Goodreads synopsis: Zoe and her best friend, Olivia, have always had big plans for the future, none of which included Olivia getting sick. Still, Zoe is determined to put on a brave face and be positive for her friend.
Even when she isn’t sure what to say.
Even when Olivia misses months of school.
Even when Zoe starts falling for Calvin, Olivia’s crush.
The one thing that keeps Zoe moving forward is knowing Olivia will beat this, and everything will go back the way it was before. It has to. Because the alternative is too terrifying for her to even imagine.
I did not originally plan to buy this book at all, nor was it included in my “books to buy” list in the first place. I just spotted this book during one of my random trips to the bookstore. It was a bestseller, so I was quite intrigued about what this book was all about. Initially, solely basing on its cover, I thought this was about a lesbian couple or something, but then when I flipped it over to read the synopsis, I knew right then that I was already holding the book I’ll be reading next.
While I was reading the book, I had to stop once in a while because it gets heavier and more depressing in every turn of the pages. After all, what can you expect in a book that deals with chemotherapy and bone marrow transplant and the like? However, putting these aside, what makes Maybe One Day remarkable is the fact that it isn’t one those YA books that primarily tackle about a teenager’s journey towards finally finding real love and romance. Maybe One Day is purely about friendship, about the things you’re willing to give, to lose, and to do for that one person in your life you can’t surely live without; your best friend.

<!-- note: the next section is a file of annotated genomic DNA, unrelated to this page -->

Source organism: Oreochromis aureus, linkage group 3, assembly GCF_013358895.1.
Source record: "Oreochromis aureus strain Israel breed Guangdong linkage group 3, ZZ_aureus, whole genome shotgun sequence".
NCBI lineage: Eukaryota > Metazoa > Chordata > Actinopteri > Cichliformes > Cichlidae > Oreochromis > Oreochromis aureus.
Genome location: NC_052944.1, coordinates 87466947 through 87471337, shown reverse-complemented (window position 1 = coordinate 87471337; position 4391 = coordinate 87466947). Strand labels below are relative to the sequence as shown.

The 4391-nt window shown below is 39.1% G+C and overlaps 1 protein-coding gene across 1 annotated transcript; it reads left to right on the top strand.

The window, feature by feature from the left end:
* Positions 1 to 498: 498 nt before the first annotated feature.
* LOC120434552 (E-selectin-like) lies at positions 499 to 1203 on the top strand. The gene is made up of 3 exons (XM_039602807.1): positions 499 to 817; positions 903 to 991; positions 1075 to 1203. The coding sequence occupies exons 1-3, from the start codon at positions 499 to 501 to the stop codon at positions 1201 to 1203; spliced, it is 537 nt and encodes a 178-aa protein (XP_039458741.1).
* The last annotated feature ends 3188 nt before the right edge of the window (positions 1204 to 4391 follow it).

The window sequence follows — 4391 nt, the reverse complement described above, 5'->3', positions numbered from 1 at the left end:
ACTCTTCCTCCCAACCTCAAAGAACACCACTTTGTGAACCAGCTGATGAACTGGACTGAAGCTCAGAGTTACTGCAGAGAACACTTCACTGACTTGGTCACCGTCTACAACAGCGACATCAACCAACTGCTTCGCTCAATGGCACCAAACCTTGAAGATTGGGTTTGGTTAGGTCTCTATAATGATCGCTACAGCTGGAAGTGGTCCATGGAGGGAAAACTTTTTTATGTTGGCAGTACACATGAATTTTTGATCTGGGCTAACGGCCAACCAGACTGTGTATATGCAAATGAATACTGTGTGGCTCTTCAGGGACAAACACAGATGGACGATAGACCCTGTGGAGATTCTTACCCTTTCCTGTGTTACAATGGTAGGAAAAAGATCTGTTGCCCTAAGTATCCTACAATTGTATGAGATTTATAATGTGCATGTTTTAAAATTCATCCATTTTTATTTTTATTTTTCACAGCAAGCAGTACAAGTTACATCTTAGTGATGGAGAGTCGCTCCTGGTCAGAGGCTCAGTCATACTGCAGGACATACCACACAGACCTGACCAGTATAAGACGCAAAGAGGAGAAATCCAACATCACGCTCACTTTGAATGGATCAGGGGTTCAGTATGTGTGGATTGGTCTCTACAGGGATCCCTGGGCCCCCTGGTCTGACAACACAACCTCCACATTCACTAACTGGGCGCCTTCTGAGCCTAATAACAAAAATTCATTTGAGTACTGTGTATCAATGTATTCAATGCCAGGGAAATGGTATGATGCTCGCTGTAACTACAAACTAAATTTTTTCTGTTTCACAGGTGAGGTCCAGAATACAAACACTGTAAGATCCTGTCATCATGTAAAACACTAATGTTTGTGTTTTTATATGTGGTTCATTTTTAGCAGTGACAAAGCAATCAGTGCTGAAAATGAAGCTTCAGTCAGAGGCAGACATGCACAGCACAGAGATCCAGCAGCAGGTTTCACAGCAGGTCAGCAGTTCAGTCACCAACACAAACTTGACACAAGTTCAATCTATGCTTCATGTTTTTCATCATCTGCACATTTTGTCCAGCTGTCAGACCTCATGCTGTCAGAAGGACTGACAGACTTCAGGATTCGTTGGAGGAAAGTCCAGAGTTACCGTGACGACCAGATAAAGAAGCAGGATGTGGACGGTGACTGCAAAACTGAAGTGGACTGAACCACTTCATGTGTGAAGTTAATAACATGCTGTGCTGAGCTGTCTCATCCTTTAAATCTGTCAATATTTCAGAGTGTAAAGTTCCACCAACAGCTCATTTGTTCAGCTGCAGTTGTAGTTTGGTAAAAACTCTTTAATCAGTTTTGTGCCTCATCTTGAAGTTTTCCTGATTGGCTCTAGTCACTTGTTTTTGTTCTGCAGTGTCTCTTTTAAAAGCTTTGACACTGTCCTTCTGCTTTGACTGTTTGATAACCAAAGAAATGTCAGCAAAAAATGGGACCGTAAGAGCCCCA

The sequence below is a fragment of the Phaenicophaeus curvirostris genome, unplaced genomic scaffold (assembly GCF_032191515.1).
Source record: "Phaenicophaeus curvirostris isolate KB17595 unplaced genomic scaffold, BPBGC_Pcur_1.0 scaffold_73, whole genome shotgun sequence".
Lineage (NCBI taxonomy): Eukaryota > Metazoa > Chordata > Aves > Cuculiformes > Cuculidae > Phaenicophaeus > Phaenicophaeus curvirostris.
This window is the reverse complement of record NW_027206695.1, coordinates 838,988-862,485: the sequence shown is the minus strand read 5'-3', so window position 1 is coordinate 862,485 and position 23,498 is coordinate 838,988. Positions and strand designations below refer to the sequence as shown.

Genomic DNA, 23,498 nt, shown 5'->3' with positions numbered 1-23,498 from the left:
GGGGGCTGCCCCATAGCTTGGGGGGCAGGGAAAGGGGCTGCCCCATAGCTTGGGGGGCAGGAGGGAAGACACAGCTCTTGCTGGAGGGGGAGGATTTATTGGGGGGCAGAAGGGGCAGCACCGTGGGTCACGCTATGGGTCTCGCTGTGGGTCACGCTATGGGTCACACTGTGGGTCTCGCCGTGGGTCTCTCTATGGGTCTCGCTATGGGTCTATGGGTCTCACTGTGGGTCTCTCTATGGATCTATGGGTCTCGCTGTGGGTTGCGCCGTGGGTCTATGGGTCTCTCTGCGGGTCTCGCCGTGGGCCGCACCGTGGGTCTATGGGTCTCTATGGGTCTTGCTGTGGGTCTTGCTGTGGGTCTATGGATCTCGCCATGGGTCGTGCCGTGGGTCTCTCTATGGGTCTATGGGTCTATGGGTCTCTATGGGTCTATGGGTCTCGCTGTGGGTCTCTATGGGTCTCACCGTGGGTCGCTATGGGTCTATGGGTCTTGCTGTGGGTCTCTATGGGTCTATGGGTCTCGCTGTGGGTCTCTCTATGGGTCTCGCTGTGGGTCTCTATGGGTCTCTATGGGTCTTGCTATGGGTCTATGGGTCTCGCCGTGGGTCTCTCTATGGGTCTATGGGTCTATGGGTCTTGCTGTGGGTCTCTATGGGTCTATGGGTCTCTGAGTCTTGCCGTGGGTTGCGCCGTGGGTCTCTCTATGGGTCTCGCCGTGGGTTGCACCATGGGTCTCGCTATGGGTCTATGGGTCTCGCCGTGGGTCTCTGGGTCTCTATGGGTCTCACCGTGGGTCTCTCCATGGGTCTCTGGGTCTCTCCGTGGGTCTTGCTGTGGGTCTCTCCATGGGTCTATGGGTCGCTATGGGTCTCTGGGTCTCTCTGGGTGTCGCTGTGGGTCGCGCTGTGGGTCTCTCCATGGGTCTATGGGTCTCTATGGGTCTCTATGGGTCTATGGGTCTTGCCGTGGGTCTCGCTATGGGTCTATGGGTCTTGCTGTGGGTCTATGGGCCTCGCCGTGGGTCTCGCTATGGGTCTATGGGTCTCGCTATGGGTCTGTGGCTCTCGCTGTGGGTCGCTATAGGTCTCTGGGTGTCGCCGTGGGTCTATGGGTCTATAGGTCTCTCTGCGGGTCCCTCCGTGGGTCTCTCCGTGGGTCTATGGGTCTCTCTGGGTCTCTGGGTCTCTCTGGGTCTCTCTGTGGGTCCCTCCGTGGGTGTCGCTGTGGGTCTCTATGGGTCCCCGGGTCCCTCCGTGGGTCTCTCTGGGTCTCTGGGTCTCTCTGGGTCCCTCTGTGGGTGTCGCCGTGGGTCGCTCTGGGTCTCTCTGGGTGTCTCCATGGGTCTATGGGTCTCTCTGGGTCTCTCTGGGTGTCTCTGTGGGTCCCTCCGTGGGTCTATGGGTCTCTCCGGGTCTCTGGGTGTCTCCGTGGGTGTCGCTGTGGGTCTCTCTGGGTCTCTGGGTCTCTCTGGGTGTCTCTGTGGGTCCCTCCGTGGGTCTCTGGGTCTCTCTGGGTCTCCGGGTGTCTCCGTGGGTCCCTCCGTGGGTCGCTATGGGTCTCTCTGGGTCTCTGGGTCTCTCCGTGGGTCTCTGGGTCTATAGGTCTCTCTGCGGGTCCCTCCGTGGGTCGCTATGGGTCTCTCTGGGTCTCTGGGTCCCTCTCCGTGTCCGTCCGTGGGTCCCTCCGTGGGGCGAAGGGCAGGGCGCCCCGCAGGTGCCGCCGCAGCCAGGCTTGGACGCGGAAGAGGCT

Another thing I loved about this book is Zoe, and the way she connects to the readers through her thoughts and words. Kantor did a good job on that part; the humor was somewhat present, the power to push you on the verge of tearing up was also there. The pain on Zoe’s voice is also consistently evident as she tries so hard to conceal her fears, anger, and tears in front of her best friend, how she pushes herself to exude positivity despite everything, and how she loves Olivia more than anyone could ever have.
Maybe One Day could possibly count as one of today’s best tearjerkers, but it’s all just about that. It has the ability to make you weep even after you turn the very last page of the book. However, the plot was almost cliched that I felt a bit disappointed. Reading the synopsis per se gives you practically the whole idea how the story goes and how it will end. The plot is, therefore, quite predictable in this YA genre. As a matter of fact, I could perfectly summarize the book in five sentences, max.
But regardless of that, Maybe One Day is still a must-read if you are a huge fan of stories that’ll make you bawl your eyes out. It’s a book about friendship, acceptance, grief, anger, and loss that will surely be loved by many.
It would be impossible for any God to ignore that many prayers, that much love.
He would have to let her live.